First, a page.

Arcade — ArcGIS Pro 2.9 — FGDB:
I have a Arcade_Length field in a polyline FGDB FC that I populate using a Calculation Attribute Rule:
Why is the Length($feature) value different from the Shape_Length value?
I would have expected the two lengths to be the same.
Thanks! I happen to be using a file geodatabase directly, not a feature service. Any idea if that blurb applies to FGDBs?
You know I don't know that... but I'll run an experiment using similar code at different scales and keep you posted what I find out.
Looks like it doesn't. Here is the Arcade Length of these lines at 1:100 / 1:1,000 / and 1:10,000 (with an extra test for converting $feature to geometry first) all come up with the same (albeit wrong) length value:
I thought maybe it had to do with the map being in one spatial reference and the data being in another, but the above numbers were generated when both were set to
Then I read about the Arcade LengthGeodetic function and thought it might have something to do with the curvature of the Earth. So I created some test data in WGS 84 Web Mercator (aux sphere) and created a map using that same spatial reference and ran a test on that using just straight up Length($feature,'meters') and got the below results, which you might be interested in. The only line who's length was different between shape length and the ArcadeLength in this test was the line that contained the true curve.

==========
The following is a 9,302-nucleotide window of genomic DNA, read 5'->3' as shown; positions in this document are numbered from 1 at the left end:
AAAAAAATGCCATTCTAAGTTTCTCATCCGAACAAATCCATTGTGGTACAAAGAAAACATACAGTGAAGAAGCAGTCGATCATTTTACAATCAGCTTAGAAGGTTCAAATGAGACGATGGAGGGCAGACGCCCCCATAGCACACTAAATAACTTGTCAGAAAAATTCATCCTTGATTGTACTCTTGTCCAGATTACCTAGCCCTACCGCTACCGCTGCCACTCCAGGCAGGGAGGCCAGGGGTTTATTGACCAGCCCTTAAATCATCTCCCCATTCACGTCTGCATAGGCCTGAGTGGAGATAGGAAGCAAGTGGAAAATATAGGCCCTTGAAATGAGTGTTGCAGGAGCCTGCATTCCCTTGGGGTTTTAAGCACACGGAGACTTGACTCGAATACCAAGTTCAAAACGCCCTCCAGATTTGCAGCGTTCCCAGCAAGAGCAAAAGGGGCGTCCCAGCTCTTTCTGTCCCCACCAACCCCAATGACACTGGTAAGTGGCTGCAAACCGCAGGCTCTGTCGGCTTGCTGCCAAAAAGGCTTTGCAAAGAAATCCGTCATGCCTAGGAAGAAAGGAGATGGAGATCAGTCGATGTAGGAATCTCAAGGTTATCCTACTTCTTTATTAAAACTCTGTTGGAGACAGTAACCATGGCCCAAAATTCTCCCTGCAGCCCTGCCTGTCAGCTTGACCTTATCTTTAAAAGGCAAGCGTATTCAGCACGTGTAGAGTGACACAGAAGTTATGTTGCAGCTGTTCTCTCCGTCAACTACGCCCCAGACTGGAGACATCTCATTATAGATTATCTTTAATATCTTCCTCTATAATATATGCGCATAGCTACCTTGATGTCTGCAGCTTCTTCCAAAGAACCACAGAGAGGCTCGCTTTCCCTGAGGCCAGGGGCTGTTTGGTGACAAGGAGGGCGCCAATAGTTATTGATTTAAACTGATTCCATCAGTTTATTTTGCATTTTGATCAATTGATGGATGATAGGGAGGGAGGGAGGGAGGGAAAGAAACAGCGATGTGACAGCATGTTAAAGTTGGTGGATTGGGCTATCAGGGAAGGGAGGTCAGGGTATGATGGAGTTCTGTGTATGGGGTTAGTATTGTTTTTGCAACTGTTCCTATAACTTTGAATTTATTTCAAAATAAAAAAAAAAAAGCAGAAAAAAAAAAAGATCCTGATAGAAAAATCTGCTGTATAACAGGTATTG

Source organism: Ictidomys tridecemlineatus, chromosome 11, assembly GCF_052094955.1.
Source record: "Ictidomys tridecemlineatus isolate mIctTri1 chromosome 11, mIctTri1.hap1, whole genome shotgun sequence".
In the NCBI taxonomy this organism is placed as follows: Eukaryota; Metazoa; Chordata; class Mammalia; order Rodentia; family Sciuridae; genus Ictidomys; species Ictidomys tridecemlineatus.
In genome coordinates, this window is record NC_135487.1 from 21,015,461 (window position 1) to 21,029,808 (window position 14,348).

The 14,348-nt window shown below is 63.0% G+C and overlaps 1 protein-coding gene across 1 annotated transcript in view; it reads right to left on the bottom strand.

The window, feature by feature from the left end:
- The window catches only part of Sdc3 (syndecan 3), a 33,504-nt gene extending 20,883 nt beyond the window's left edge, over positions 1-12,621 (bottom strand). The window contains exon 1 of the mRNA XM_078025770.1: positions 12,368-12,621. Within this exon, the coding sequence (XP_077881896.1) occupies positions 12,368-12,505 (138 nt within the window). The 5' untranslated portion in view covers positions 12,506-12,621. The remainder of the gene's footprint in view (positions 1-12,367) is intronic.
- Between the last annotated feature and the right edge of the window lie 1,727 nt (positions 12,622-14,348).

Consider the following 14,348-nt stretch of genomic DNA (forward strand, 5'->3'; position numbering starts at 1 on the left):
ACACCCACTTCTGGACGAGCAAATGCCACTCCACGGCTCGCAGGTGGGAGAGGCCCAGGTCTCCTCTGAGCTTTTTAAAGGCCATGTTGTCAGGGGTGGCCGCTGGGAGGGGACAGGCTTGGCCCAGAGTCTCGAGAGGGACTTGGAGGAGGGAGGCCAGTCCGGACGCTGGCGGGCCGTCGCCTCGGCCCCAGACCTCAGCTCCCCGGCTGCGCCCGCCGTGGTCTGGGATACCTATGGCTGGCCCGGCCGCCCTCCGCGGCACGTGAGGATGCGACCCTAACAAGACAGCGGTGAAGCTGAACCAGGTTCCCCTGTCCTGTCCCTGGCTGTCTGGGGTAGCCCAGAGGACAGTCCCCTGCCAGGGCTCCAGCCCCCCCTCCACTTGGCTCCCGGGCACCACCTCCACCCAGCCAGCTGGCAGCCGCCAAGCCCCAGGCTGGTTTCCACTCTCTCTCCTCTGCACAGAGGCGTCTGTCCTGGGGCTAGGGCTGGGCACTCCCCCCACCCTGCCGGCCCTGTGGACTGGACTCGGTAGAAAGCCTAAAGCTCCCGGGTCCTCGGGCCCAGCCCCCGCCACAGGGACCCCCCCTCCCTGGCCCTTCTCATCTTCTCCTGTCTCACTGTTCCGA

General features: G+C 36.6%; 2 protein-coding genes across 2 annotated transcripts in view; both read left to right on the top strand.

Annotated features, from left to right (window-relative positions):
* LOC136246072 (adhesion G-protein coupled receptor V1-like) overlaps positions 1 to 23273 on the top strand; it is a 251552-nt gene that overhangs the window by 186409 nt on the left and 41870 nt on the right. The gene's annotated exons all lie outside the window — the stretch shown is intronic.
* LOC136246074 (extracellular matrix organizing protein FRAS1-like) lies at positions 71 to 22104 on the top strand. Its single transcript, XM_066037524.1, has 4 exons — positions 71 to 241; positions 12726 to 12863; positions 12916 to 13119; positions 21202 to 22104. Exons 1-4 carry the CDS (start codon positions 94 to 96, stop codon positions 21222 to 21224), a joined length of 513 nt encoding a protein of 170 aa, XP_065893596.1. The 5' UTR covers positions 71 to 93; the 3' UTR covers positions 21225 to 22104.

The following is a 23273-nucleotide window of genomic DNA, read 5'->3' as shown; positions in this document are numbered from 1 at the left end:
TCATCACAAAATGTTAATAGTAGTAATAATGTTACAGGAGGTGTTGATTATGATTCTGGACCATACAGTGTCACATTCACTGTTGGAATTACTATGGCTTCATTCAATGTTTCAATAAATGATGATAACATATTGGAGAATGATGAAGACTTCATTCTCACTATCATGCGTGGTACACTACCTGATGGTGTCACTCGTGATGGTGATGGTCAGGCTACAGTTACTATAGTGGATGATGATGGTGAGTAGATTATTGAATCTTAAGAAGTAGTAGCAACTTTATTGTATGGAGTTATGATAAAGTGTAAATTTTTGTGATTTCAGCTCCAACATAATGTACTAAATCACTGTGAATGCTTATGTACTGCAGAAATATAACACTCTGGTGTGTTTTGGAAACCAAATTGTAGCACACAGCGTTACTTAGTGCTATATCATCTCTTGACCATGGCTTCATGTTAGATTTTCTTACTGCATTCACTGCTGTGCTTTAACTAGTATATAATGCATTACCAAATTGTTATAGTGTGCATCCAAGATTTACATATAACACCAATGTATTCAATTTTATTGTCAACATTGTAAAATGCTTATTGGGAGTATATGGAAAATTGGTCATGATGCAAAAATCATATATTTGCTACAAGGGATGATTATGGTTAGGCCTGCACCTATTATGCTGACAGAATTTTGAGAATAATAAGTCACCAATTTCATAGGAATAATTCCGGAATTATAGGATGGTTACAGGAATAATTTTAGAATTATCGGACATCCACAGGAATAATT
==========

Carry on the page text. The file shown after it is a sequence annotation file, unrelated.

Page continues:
Granted this is a very small test (4 lines), but maybe all this will help you toward you goal.
I'm wondering if the core issue is that the geometries in Arcade get automatically densified (at least, I think they do).
Additionally, I think I might have found a workaround.
Instead of using Length($feature) which gives the wrong length, I think we can use $feature.shape_length which gives the right length.
I wonder if the reason Esri auto-densifies geometries is for the scenario that you mentioned — generalizing in different scales when used in feature services. Maybe that's the why here.
Or maybe, it's just because true curves are a pain, and are easier to deal with if they're always automatically densified.
Calculate length of line without using length function (and without densifying curves)